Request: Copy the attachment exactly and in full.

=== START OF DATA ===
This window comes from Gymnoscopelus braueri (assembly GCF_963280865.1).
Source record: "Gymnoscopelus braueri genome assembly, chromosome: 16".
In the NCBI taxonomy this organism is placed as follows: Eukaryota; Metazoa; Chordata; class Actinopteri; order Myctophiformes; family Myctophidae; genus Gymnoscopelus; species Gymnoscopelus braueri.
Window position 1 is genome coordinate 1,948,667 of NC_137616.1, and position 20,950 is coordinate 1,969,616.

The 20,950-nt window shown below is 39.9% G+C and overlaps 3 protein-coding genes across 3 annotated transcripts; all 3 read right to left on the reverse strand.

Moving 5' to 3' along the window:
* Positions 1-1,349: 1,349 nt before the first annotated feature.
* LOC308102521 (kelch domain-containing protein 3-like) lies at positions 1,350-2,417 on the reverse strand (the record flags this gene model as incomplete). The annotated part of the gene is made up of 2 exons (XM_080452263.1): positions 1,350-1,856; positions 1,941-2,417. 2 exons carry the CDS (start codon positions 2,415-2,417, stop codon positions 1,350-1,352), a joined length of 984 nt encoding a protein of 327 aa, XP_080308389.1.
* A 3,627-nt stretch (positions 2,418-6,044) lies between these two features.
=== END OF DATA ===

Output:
This window comes from Gymnoscopelus braueri (assembly GCF_963280865.1).
Source record: "Gymnoscopelus braueri genome assembly, chromosome: 16".
In the NCBI taxonomy this organism is placed as follows: Eukaryota; Metazoa; Chordata; class Actinopteri; order Myctophiformes; family Myctophidae; genus Gymnoscopelus; species Gymnoscopelus braueri.
Window position 1 is genome coordinate 1,948,667 of NC_137616.1, and position 20,950 is coordinate 1,969,616.

The 20,950-nt window shown below is 39.9% G+C and overlaps 3 protein-coding genes across 3 annotated transcripts; all 3 read right to left on the reverse strand.

Moving 5' to 3' along the window:
* Positions 1-1,349: 1,349 nt before the first annotated feature.
* LOC308102521 (kelch domain-containing protein 3-like) lies at positions 1,350-2,417 on the reverse strand (the record flags this gene model as incomplete). The annotated part of the gene is made up of 2 exons (XM_080452263.1): positions 1,350-1,856; positions 1,941-2,417. 2 exons carry the CDS (start codon positions 2,415-2,417, stop codon positions 1,350-1,352), a joined length of 984 nt encoding a protein of 327 aa, XP_080308389.1.
* A 3,627-nt stretch (positions 2,418-6,044) lies between these two features.